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China rolls its eyes at Trump over his ridiculous climate change claim

Faced with the prospect of a Trump administration opposed to combating global warming, Chinese officials continue to challenge the Trump's views in a way not often seen in U.S.-Chinese relations.

On Wednesday, Liu Zhenmin, China’s vice foreign minister, told reporters at the U.N. Climate Summit in Marrakesh, Morocco, that Trump is wrong to have accused China of conceiving of global warming as a "hoax."

"Look at the history of climate change negotiations, in fact it was in launched in the late '80s under the administration of Republican President Reagan and George Bush, supported by the United Nations Intergovernmental Panel on Climate Change (IPCC)," Liu told reporters, according to Bloombergand reports in Chinese media.

SEE ALSO:China may leave the U.S. behind on climate change due to Trump

In 2012, Trump tweeted that China conceived of global warming so the U.S. would cripple its own emissions-intensive manufacturing sector. During the campaign, he again referred to the issue as a hoax.

Liu's comments follow statements made by China's top climate official, Xie Zhenhua, shortly before Trump's unexpected election victory.

Xie warned Trump against following through on his campaign pledge to pull out of the Paris Climate Agreement, which went into effect on Nov. 4.

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"I believe a wise political leader should take policy stances that conform with global trends," Xie said during a press conference on Nov. 1, prior to the presidential election.

"If they resist this trend," Xie said of a Trump White House, "I don't think they'll win the support of their people, and their country's economic and social progress will also be affected. 

The Paris agreement commits the global community, including the top emitters in the developed and developing world, to keeping human-caused climate change below 2 degrees Celsius, or 3.6 degrees Fahrenheit, above preindustrial levels through 2100.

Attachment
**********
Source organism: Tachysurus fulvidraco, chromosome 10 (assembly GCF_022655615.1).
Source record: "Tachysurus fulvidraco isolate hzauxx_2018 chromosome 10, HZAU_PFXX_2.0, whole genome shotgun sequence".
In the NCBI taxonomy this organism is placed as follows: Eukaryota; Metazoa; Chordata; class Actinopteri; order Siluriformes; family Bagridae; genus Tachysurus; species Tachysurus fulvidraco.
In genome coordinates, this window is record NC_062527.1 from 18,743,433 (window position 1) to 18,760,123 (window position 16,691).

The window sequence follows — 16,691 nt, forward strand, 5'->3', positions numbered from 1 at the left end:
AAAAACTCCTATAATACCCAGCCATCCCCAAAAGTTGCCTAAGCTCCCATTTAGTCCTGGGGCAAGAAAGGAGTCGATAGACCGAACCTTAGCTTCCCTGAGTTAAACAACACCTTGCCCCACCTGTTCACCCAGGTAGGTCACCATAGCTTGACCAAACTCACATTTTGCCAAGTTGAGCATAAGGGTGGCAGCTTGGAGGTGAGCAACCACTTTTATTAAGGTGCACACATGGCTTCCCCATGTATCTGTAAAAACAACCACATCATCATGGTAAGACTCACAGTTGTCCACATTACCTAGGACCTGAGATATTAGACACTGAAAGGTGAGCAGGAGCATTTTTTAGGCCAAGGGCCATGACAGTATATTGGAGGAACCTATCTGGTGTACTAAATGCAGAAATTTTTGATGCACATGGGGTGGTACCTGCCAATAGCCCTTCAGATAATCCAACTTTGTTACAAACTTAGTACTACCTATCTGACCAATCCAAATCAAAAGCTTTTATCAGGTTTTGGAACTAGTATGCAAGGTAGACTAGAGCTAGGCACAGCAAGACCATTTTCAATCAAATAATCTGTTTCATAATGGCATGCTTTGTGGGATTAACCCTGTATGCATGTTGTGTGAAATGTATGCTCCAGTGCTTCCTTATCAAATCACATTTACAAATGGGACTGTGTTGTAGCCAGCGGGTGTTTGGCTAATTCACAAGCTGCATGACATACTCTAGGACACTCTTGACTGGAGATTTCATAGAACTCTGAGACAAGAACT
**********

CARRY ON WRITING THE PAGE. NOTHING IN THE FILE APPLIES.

Diplomats at the meeting in Morocco are working to implement the Paris accord, which grew out of the diplomatic process begun under Presidents Reagan and George H.W. Bush.

Mashable ImageSmoke and steam are discharged from a chimney and cooling towers at a coal-fired power plant in Tongren city, China on March 8, 2016.Credit: Jin yunguo - Imaginechina

Under President Obama, the U.S. has formed a close partnership with China by jointly committing to take steps to reduce greenhouse gas emissions. This partnership spurred many other developing nations, such as India, to join the Paris accord as well.

In a speech in Marrakesh on Wednesday, Secretary of State John Kerry told delegates he couldn't offer any promises that a Trump administration would stick to the climate plans laid out under Obama, but he urged him to do so.

“I can’t stand here and speculate about what policies our President-elect will pursue,” Kerry said. “In the time I’ve spent in public life, one of the things I’ve learned is that some issues look a bit different when you’re actually in office compared to when you’re on the campaign trail.”

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